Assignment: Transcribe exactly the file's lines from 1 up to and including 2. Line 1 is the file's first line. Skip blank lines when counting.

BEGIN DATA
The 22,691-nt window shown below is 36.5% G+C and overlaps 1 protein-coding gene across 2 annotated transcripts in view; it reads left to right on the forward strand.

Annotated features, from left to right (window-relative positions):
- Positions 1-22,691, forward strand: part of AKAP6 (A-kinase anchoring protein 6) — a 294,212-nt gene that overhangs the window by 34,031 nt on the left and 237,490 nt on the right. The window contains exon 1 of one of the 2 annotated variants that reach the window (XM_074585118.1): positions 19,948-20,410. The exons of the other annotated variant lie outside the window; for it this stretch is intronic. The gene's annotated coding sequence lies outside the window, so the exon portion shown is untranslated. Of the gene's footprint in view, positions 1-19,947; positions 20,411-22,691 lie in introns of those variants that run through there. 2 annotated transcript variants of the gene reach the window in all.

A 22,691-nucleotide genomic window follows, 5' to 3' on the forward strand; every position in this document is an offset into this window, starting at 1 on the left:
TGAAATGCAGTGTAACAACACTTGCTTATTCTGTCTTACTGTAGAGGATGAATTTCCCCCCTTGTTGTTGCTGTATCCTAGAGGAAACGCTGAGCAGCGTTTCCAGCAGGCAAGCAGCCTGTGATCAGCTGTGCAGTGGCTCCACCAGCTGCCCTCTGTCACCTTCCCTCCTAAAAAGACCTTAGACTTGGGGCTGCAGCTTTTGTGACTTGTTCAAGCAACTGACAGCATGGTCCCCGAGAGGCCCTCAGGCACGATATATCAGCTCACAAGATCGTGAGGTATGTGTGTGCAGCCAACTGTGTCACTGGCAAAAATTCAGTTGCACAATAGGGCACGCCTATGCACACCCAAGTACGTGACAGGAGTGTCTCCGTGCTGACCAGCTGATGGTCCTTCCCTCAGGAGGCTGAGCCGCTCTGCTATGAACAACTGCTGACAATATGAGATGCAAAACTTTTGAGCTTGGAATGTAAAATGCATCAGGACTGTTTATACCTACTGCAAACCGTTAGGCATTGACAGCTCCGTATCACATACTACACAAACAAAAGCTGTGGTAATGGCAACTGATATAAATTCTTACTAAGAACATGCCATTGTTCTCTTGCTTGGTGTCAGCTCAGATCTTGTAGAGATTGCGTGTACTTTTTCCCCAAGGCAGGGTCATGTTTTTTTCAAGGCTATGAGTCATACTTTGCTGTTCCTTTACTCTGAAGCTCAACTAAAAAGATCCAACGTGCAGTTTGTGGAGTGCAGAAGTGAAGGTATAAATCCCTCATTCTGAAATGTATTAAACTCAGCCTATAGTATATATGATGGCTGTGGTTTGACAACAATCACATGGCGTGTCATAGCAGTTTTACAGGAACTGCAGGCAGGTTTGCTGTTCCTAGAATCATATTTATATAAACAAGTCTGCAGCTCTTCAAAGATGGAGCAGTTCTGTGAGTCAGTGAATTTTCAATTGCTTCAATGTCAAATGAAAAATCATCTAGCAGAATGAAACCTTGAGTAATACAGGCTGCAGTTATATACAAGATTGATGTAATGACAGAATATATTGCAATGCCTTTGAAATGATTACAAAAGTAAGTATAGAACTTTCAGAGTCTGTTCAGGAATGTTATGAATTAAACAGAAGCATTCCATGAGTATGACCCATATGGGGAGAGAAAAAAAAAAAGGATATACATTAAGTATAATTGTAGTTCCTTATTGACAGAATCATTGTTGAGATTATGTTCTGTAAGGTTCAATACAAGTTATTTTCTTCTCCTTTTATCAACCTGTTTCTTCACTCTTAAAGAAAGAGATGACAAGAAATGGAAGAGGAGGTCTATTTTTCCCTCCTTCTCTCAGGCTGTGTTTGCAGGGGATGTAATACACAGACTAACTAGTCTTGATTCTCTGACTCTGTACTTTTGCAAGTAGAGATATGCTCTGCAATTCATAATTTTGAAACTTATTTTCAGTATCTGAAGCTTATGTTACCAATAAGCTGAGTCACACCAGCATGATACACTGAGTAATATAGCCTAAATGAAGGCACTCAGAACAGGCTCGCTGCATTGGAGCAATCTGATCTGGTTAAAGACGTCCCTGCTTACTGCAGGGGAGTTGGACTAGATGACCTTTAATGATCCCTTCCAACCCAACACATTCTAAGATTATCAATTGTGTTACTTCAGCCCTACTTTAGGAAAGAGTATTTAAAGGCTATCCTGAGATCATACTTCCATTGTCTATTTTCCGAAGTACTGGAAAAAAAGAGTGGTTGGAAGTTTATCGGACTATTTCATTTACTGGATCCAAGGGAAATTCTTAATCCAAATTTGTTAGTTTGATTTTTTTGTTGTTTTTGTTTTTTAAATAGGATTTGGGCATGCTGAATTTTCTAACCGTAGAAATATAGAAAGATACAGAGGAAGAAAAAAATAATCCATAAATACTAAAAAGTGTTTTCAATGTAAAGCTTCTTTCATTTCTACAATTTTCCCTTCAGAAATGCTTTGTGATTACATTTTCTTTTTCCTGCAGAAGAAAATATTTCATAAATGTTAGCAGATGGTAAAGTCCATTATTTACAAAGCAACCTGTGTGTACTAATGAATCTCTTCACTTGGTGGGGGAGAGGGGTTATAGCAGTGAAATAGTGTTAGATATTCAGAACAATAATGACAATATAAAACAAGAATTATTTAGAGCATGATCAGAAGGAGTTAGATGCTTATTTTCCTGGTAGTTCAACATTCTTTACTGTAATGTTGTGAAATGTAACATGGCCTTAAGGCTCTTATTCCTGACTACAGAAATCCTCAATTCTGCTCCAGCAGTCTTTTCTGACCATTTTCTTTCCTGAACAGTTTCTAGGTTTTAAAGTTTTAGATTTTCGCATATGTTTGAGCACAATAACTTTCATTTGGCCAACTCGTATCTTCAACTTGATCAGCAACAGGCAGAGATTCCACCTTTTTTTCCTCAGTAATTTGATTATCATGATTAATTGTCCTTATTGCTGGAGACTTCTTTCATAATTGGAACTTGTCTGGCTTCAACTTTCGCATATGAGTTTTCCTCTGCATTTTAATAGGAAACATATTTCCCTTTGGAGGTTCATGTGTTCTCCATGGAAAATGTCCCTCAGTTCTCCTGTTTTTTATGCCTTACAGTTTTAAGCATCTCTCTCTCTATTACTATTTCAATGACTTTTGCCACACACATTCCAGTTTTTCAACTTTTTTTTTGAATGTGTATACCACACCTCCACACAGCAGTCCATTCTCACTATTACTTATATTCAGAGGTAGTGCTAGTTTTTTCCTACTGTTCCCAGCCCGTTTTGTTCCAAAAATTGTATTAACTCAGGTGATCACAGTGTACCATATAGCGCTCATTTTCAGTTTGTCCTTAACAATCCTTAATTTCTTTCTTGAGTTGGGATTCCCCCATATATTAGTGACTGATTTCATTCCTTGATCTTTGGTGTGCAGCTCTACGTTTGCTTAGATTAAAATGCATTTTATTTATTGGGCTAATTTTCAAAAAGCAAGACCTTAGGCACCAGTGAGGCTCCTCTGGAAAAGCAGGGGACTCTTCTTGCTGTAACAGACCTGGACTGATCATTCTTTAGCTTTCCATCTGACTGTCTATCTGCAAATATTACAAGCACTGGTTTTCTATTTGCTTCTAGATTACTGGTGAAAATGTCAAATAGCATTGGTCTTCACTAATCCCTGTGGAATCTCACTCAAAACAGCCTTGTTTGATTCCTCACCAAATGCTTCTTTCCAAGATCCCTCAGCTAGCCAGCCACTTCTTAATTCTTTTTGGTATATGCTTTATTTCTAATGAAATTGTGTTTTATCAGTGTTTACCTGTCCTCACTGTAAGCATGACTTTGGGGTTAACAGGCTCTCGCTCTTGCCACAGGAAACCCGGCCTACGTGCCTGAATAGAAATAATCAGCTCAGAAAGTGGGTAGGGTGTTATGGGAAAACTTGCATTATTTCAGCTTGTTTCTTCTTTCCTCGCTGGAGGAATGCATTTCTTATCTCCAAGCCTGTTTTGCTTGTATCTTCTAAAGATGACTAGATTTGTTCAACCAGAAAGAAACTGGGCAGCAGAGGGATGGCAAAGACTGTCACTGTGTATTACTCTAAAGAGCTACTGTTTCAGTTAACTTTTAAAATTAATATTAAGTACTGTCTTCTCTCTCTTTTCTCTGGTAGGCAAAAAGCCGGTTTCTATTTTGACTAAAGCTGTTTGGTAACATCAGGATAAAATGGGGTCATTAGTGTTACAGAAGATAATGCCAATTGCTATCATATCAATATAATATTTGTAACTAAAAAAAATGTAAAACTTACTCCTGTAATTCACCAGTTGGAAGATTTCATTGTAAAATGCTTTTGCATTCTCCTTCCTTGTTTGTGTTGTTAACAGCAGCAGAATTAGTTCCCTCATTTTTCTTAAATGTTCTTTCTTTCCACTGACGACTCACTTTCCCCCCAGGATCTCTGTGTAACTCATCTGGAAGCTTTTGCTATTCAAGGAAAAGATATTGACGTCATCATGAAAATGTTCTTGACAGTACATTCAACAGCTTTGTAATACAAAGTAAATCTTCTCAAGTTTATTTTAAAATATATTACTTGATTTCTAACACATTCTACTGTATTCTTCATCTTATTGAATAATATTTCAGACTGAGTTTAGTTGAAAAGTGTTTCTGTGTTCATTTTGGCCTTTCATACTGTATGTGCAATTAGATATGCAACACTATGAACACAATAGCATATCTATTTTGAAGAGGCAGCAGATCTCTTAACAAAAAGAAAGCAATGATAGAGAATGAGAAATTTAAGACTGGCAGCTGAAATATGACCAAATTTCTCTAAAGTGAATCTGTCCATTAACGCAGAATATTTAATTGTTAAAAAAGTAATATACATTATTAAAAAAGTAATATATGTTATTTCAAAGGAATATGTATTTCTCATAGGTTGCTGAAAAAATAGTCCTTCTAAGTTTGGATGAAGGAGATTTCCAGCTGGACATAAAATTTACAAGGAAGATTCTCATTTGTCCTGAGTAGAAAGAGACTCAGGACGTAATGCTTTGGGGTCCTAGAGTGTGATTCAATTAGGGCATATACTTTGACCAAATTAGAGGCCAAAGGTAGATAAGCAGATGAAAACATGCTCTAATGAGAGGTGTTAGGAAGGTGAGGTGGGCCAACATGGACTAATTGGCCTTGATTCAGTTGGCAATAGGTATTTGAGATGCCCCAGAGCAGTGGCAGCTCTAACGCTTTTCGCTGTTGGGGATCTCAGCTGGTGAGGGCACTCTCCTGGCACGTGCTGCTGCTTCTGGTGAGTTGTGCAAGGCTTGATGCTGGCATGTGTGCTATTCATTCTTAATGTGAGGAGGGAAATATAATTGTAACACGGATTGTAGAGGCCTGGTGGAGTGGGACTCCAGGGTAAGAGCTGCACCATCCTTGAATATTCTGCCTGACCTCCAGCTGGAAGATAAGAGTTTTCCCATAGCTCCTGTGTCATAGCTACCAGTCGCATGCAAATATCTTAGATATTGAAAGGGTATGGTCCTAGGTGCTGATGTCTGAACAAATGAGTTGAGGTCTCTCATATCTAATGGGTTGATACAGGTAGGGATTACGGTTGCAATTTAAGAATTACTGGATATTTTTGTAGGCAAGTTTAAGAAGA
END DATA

The 22,691-nt window shown below is 36.5% G+C and overlaps 1 protein-coding gene across 2 annotated transcripts in view; it reads left to right on the forward strand.

Annotated features, from left to right (window-relative positions):